Fine tune management

Management through the transition period pays huge dividends in ensuring cows have adequate MP for their post-fresh needs. Reducing TMR sorting and driving intake should help feed rumen microbes and maximize their contribution to MP. Work in which casein was abomasally infused into fresh cows to meet MP requirements over and above DMI resulted in 16 lbs more milk than control cows, demonstrating that fresh cows possess the physiology to produce, we just need to get them the nutrients (Larsen et al., 2014).

In addition to a cow’s functional requirements for protein, specific amino acids can have impacts on immune health. In particular, Methionine supplementation supports and improves liver function, inflammatory responses, and gene regulation in lactating dairy cows (Vailati-Riboni, 2017). Seeing how the transition period is often fraught with liver challenges and inflammation, supplementing methionine during this time can offer the same immune response benefits. The more we can do to bolster the nutritional and immune status of a cow, the more successful she will be on entering lactation.

As we have discussed, while much consideration has been given to providing adequate energy through the transition, far less work has been done on protein and amino acid balance during this time. We must make the best use of available information to make educated decisions regarding protein supplementation in both pre-and postpartum. Using a variety of protein ingredients, including animal rendered by-products, will help to provide a balanced blend of amino acids to the cow and aid in improving health, production, performance and reproduction.

Learn how to support your cow’s protein and amino acid needs with Gemini Proteins.




Bell A., Burhans W., & Overton T. 2000. Protein nutrition in late pregnancy, maternal protein reserves and lactation performance in dairy cows. The Proceedings of the Nutrition Society. 59:119–26.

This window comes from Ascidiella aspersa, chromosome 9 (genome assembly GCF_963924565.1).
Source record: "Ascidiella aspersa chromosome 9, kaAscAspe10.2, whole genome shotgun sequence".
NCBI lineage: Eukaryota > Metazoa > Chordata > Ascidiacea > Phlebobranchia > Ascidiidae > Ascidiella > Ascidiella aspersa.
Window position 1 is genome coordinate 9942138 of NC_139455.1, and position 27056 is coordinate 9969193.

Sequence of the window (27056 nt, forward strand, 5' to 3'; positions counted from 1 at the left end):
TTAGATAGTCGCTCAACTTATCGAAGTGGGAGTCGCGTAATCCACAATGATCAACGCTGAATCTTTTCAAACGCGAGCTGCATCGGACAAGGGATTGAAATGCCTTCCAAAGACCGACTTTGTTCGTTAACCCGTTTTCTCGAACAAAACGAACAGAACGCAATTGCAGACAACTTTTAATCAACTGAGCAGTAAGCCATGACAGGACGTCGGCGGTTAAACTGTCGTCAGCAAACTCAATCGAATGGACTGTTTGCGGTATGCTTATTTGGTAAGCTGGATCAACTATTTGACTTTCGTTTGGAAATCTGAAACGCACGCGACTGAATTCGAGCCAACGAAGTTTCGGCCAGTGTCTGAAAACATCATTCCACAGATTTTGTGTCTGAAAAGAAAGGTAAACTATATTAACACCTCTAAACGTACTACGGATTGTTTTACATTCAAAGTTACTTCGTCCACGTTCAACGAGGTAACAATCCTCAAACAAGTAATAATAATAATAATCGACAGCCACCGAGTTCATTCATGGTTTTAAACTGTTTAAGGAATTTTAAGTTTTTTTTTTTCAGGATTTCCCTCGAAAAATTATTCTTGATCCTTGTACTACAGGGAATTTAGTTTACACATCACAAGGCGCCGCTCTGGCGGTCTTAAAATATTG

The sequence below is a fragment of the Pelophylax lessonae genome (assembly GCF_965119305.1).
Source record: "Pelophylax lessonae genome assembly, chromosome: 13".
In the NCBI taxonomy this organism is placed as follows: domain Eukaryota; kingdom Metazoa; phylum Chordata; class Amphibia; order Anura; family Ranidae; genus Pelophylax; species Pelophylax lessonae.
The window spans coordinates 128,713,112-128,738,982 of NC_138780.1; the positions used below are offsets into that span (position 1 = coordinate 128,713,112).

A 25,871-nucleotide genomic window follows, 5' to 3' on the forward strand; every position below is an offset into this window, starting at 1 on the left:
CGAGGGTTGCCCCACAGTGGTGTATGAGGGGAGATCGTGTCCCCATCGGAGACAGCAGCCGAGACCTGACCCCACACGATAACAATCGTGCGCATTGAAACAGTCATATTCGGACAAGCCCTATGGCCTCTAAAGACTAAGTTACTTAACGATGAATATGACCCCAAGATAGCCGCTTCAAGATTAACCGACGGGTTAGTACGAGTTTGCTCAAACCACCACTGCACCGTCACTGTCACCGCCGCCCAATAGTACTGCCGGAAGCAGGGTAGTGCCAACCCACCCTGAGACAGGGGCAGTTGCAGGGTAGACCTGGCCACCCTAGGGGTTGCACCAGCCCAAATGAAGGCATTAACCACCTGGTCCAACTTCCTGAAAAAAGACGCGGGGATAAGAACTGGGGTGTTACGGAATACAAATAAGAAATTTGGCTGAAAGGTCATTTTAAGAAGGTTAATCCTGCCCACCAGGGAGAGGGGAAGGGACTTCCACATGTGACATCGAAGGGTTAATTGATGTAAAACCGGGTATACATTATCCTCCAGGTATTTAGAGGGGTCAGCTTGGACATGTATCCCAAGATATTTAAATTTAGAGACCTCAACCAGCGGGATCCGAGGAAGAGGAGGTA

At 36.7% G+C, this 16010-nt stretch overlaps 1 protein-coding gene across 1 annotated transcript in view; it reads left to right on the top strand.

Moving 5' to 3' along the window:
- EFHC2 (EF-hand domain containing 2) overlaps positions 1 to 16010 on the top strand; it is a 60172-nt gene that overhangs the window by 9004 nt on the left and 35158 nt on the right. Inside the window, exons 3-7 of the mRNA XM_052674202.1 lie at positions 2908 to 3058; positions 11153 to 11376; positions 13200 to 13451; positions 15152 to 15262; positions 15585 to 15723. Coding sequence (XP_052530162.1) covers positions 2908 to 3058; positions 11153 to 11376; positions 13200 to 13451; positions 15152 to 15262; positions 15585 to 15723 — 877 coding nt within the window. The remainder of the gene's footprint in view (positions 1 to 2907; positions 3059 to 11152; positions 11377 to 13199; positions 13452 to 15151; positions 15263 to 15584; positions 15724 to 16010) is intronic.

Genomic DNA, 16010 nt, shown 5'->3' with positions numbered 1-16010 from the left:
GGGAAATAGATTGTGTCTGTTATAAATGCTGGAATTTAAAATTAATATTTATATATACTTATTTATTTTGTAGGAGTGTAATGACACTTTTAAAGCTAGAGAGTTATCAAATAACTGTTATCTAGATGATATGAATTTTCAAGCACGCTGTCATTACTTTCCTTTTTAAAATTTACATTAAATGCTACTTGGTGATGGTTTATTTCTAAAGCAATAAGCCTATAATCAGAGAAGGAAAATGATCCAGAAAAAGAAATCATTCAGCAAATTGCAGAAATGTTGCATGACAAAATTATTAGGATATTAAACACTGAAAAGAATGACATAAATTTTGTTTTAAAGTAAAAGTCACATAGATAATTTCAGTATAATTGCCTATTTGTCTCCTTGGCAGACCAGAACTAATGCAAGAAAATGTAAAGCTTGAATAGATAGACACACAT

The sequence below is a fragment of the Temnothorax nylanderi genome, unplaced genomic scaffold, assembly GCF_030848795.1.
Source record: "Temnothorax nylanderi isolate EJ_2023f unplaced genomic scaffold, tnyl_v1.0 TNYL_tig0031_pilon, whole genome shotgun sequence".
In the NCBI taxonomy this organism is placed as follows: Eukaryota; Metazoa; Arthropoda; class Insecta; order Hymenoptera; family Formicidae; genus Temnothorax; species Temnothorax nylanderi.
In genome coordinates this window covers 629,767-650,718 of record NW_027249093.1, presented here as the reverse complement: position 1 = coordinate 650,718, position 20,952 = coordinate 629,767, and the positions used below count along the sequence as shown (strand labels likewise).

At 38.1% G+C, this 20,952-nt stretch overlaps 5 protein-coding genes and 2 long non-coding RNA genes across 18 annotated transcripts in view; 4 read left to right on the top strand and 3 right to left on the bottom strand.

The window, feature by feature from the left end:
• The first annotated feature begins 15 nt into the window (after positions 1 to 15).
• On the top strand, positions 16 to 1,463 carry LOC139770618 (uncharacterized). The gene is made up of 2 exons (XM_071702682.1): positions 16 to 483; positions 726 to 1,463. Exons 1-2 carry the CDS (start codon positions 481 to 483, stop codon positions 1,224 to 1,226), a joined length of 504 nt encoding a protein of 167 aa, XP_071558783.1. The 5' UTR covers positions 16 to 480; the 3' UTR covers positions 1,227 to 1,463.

Fehlberg L. & Cardoso P. 2020. Feeding rumen-protected amino acids during the transition period – insights on the economics. 6:5.

French P. 2016. Practical Aspects of Amino Acid Balancing in the Dairy Cow. Minnesota Nutrition Conference.

Gibb M., Ivings W., Dhanoa M., & Sutton J. 1992. Changes in body components of autumn-calving Holstein-Friesian cows over the first 29 weeks of lactation. Animal Science, 55:339–360.

Komaragiri M.V.S., & Erdman R.A. 1997. Factors affecting body tissue mobilization in early lactation dairy cows. 1. Effect of dietary protein on mobilization of body fat and protein. J. Dairy Sci. 80:929–937.

Kudrna V., Illek J., Marounek M., & Nguyen Ngoc A. 2009. Feeding ruminally protected methionine to pre- and postpartum dariy cows: effect on milk performance, milk composition and blood parameters. Czech J. Anim. Sci. 54:395–402.

Larsen M., Lapierre H., & Kristensen N.B. 2014. Abomasal protein infusion in postpartum transition dairy cows: Effect on performance and mammary metabolism. J. Dairy Sci. 97:5608–5622

Osorio J.S., Ji P., Drackley J.K., Luchini D. and Loor J.J. 2013. Supplemental Smartamine M or MetaSmart during the transition period benefits postpartal cow performance and blood neutrophil function. J. Dairy Sci. 96:6248–6263.

Vailati-Riboni M., Zhou Z., Jacometo C.B., Minuti A., Trevisi E., Luchini D.N., and Loor J.J. 2017. Supplementation with rumen-protected methionine or choline during the transition period influences whole-blood immune response in periparturient dairy cows. J. Dairy Sci. 100:3958-3968.

Van Saun R.J., & Sniffen C.J. 2014. Transition cow nutrition and feeding management for disease prevention. Vet. Clin, Food Anim. 30:689–719.

Xu S., Harrison J.H., Chalupa W., Sniffen C., Julien W., Sato H., Fujieda T., Watanabe K., Ueda T. and Suzuki H., 1998. The effect of ruminal bypass lysine and methionine on milk yield and composition of lactating cows. J. Dairy Sci. 81:1062–1077.

Zhou Z., Bulgari O., Vailati-Riboni M., Trevisi E., Ballou M.A., F.C. Cardoso F.C., Luchini D.N., Loor J.J. 2016. Rumen-protected methionine compared with rumen-protected choline improves immunometabolic status in dairy cows during the peripartal period. J. Dairy Sci. 99:8956–8969